Skip to Main Content

We have a new app!

Take the Access library with you wherever you go—easy access to books, videos, images, podcasts, personalized features, and more.

Download the Access App here: iOS and Android

A nerve stimulator delivers a charge to a motor nerve fiber, which causes a flow of ions through the nerve membrane and initiates an action potential in the nerve fiber.1 The larger the delivered charge, the more motor fibers in the motor nerve fascicle will fire and the stronger the resulting motor response until a maximal motor response is reached. Several factors influence the total charge delivered to a nerve fiber. The duration and intensity of the current are the main variables. The impedance of the tissue between the stimulating surface (needle or catheter) and the nerve further influence the current intensity. This is reduced as the distance from the stimulating surface to the nerve is reduced. In addition, the type of tissue between the stimulating surface and the nerve, the type of electrode used, and the polarity of the electrode affect the total impedance of the system and thus affect the motor response to stimulation. Muscle mass is also important, such that a stimulus in a frail 80-year-old woman differs substantially from a motor response from a similar electrical response delivered to a young muscular patient.1

Beyond exposure to regional anesthesia during training, an important aspect in developing confidence and proficiency in the placement of peripheral nerve blocks is through observing a well-defined motor response to neurostimulation. At the level of the roots, the brachial plexus originates from five separate nerve bundles, mainly divided into posterior sensory fibers and anterior motor fibers2 (Figure 22–1). More distally, the five roots of the brachial plexus converge to form three trunks: the superior, middle, and inferior trunks. The brachial plexus then divides into the three cords, and finally the seven terminal branches are formed. The three cords are named according to their relation to the axillary artery: posterior, lateral, and medial (see Figure 22–1).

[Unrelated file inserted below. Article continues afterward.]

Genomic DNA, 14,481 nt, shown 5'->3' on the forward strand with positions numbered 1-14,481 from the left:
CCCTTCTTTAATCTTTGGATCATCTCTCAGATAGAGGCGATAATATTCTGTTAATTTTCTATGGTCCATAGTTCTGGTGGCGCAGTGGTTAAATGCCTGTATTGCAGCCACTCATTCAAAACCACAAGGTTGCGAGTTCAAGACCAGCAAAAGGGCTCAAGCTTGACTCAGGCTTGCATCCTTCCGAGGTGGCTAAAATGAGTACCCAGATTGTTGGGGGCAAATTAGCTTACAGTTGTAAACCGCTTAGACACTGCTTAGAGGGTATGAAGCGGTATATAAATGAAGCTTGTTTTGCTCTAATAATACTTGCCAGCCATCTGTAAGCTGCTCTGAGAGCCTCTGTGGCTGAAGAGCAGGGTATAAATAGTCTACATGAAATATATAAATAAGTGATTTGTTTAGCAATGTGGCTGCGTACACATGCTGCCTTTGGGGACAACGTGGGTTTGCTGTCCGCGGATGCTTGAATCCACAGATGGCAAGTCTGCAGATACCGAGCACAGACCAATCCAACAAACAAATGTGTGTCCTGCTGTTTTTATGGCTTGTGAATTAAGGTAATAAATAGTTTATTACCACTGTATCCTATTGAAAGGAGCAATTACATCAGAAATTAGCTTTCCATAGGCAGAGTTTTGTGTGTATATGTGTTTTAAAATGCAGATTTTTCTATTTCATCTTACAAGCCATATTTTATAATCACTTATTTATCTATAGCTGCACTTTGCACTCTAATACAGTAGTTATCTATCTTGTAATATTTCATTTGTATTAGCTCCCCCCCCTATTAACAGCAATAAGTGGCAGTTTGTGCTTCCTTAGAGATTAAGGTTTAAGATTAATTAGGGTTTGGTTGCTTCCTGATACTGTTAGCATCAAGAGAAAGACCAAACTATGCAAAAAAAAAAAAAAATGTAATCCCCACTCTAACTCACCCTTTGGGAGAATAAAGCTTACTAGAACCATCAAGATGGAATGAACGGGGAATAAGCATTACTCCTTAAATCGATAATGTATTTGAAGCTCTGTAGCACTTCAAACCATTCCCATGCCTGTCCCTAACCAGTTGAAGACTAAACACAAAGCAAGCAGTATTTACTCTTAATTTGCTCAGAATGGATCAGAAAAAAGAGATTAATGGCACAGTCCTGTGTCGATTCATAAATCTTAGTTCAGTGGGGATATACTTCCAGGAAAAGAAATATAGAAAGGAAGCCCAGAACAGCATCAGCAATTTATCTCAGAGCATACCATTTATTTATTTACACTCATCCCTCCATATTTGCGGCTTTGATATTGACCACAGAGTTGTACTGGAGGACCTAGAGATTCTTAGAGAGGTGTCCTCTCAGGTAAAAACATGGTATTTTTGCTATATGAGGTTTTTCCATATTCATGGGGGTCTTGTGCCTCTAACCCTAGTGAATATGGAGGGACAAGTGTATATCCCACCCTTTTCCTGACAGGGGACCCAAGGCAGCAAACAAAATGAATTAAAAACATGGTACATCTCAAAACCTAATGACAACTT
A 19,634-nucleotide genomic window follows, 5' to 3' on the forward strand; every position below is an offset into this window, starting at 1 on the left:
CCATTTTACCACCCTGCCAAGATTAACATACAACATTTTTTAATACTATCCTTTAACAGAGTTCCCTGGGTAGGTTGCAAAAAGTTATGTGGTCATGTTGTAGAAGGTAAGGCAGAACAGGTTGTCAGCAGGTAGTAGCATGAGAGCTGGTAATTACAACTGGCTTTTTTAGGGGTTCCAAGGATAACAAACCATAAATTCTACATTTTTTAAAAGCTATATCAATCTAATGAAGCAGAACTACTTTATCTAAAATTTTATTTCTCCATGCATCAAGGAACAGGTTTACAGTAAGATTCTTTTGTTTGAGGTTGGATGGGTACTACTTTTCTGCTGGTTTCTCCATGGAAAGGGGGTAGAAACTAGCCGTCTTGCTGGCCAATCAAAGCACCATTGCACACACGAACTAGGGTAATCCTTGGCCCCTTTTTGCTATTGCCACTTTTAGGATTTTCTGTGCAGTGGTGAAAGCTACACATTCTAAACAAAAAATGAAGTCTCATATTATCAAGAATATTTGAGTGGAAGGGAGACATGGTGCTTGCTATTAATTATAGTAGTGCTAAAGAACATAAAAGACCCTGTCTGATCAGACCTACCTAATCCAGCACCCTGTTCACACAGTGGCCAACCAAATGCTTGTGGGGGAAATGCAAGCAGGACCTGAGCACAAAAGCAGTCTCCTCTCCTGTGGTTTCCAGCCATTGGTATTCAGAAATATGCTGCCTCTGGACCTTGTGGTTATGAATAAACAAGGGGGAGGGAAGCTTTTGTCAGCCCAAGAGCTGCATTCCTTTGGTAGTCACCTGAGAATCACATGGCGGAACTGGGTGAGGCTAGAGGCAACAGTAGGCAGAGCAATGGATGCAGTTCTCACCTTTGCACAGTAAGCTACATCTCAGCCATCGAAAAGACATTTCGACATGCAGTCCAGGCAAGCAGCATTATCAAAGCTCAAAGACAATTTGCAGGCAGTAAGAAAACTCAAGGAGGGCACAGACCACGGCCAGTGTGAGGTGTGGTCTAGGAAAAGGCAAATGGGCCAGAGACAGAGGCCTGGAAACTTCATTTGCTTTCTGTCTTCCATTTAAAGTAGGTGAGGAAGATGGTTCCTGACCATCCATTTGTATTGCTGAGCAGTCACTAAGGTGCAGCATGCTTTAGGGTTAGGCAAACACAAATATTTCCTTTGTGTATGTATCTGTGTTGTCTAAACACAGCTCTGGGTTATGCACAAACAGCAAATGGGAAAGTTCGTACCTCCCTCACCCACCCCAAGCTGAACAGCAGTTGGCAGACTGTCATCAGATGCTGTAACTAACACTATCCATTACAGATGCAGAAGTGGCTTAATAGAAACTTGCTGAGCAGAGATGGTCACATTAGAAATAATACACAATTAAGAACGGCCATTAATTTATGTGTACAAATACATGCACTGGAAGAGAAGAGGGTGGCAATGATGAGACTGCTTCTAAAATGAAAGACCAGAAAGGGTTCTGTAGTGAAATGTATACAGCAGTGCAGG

Fig. 22-1

Schematic representation of the nerves of the brachial plexus and upper extremity.

Success with brachial plexus blockade requires the identification and block of the appropriate roots, trunks, cords, and peripheral nerves for the proposed surgery.3 Accurately identifying the correct nerve bundles and avoiding injection of incorrect nerves may lead to higher success rates if the single stimulation technique of the infraclavicular block, for example, is followed,4,5 or it may lead to shorter latency periods if the multiple stimulation technique6 is chosen. In the case of blocks at the trunk level, it is also important to recognize false motor responses and avoid injecting local anesthetic when these are elicited.7

Whichever approach to blocks of the brachial plexus is chosen, elicitation of specific muscle twitches when each nerve bundle is stimulated is often confusing for trainees and experienced anesthesiologists alike. This chapter describes a simple and consistent way to teach and remember the motor responses elicited by electrical stimulation of the ...

Pop-up div Successfully Displayed

This div only appears when the trigger link is hovered over. Otherwise it is hidden from view.